… Obviously I’m very much a self-confessed fan of science fiction and genre cinema but part of me looks at society as it is now and just thinks we’ve been infantilised by our own taste. Now we’re essentially all consuming very childish things – comic books, superheroes. Adults are watching this stuff, and taking it seriously.

It is a kind of dumbing down, in a way, because it’s taking our focus away from real-world issues. Films used to be about challenging, emotional journeys or moral questions that might make you walk away and re-evaluate how you felt about … whatever.

Now we’re walking out of the cinema really not thinking about anything, other than the fact that the Hulk just had a fight with a robot.

Is entirely correct. For Trendacosta and the majority on IO9 it isn’t as she says:

It’s internally inconsistent to say that adults are taking “childish” things seriously, and say that this is making us dumber.

Something instantly contradicted by the next point:

  • It’s clearly not impossible to have a film with the Hulk fighting a robot and come out not thinking about real-world issues, or emotional journeys. If nothing else, the strong polarized reaction to Black Widow in Age of Ultron proves that.

The Hulk hitting Iron Man in the latest Avengers film isn’t going to make anyone think of real world issues unless their perception of that world has been so infanitlised and dumbed down to the point where a fight scene speaks about the world. The reaction to Black Widow is interesting but it’s not because of any deliberate or unintended message the film wanted to make, but instead is a reaction of the endless echo chamber politics that is genre fandom and Twitter.

That isn’t to say a piece of genre fiction can’t hide or discuss serious issues. It can and the likes of  Star Trek or Quatermass did this often on television, while something like Planet of the Apes is a fantastic allegory not to mention a fine work of satire, but the Hulk fighting Iron Man is really only the Hulk fighting Iron Man. Nothing especially wrong with that but it’s not exactly Dennis Potter or Jimmy McGovern using the medium to tell us something about us. It’s fun and that’s good, fun is good but we can’t live on that alone or we do end up seeing the world through different eyes ending up in a situation where people seriously think the world can be seen as well through genre fiction as more obviously serious material.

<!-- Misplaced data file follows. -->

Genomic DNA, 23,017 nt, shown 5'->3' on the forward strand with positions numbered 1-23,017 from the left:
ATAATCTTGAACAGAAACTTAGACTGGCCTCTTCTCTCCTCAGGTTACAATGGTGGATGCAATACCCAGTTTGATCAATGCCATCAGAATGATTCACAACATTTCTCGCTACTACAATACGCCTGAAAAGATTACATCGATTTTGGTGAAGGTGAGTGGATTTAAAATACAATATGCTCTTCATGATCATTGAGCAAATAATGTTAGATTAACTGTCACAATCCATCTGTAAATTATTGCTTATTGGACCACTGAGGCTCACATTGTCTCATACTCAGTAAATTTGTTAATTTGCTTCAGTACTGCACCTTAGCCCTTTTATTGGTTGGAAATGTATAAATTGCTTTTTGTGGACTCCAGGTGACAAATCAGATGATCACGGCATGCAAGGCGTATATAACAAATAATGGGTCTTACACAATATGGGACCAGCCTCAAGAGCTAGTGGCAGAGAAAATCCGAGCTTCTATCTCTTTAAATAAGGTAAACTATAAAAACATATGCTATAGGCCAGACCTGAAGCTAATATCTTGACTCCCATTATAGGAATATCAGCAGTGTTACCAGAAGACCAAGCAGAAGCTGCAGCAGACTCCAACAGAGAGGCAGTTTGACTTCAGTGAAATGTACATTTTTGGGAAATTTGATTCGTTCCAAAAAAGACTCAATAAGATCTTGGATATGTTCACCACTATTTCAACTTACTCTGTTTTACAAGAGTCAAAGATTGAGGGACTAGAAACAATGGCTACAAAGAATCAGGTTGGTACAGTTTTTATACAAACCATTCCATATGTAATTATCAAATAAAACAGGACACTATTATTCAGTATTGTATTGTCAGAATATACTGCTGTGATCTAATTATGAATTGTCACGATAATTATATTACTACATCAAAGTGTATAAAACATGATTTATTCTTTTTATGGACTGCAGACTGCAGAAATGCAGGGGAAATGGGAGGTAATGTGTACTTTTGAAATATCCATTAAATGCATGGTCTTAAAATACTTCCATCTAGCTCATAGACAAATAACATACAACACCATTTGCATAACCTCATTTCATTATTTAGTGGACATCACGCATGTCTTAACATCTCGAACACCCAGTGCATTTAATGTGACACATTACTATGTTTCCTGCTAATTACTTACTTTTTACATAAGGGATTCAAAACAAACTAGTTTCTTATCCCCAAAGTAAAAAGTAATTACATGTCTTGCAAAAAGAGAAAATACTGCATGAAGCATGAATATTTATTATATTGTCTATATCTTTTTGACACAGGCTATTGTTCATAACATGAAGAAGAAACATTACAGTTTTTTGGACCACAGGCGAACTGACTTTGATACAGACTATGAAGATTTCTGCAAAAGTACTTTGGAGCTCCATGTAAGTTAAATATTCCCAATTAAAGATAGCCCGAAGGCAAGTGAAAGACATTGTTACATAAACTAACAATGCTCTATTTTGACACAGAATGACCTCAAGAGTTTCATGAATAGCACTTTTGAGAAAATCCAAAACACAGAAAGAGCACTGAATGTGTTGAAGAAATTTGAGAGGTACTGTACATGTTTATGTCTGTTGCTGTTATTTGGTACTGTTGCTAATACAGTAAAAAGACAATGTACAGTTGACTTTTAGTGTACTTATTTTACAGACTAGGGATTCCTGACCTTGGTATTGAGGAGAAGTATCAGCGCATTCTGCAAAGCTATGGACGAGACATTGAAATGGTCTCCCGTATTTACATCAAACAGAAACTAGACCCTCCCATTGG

The next point is bizarre:

The whole history of film before Star Wars did not consist of “gritty, amoral art movies.” Let’s put aside that it’s completely bizarre to call The Godfather an “art movie”

No it isn’t. It’s considered one of the finest films not just of it’s decade, but ever. It is essentially an art film played as a blockbuster, and remember the idea of a blockbuster in the 1970’s before Star Wars is entirely different to that of today. Even today The Godfather stands as a superb work of art that does speak of evil and power, and how that power corrupts but suggesting it’s ‘bizarre’ to call it an ‘art movie’ shows a bit of ignorance of film history but a narrow point of view.

This is compounded with the next point:

  • Is Simon Pegg taking the side that Star Wars was the turning point for the dumbing down of movies? That simultaneously gives George Lucas too much and too little credit.

To an extent he is, and he’s sort of right as most critics and historians will point at Star Wars for creating the turning point, but the real culprit lies with Spielberg’s Jaws. That film redefined the idea of a ‘blockbuster’ from something like The French Connection, or All the President’s Men (films steeped in reality) to Jaws and Star Wars (films steeped in fantasy). so the focus moved from the real to the fantastic and again, there’s nothing wrong with that in doses small enough that you’re not swamped in robots smashing the fuck out of cities in every other film at your local multiplex.

Moving to the last point worth dealing with is entering a world of brain damage:

  • He’s also acting like comics and science fiction haven’t always dealt with very serious issues. X-Men is pretty famously in that category. And so was, oh, what was the name of that TV series? The one Pegg’s writing the next movie script for? Oh, right, Star Trek.

First of all, yes, the X-Men has dealt with serious issues. On rare occasions the comic has done it well, the God Loves, Man Kills graphic novel for example,


On the whole the X-Men, and most superhero comics, are glorified soap operas with fight scenes. You’re not going to find out the realities of life in Middlesbrough or Cleveland or anywhere by seeing Wolverine fighting ninjas, or Cyclops moping around for the 400th time.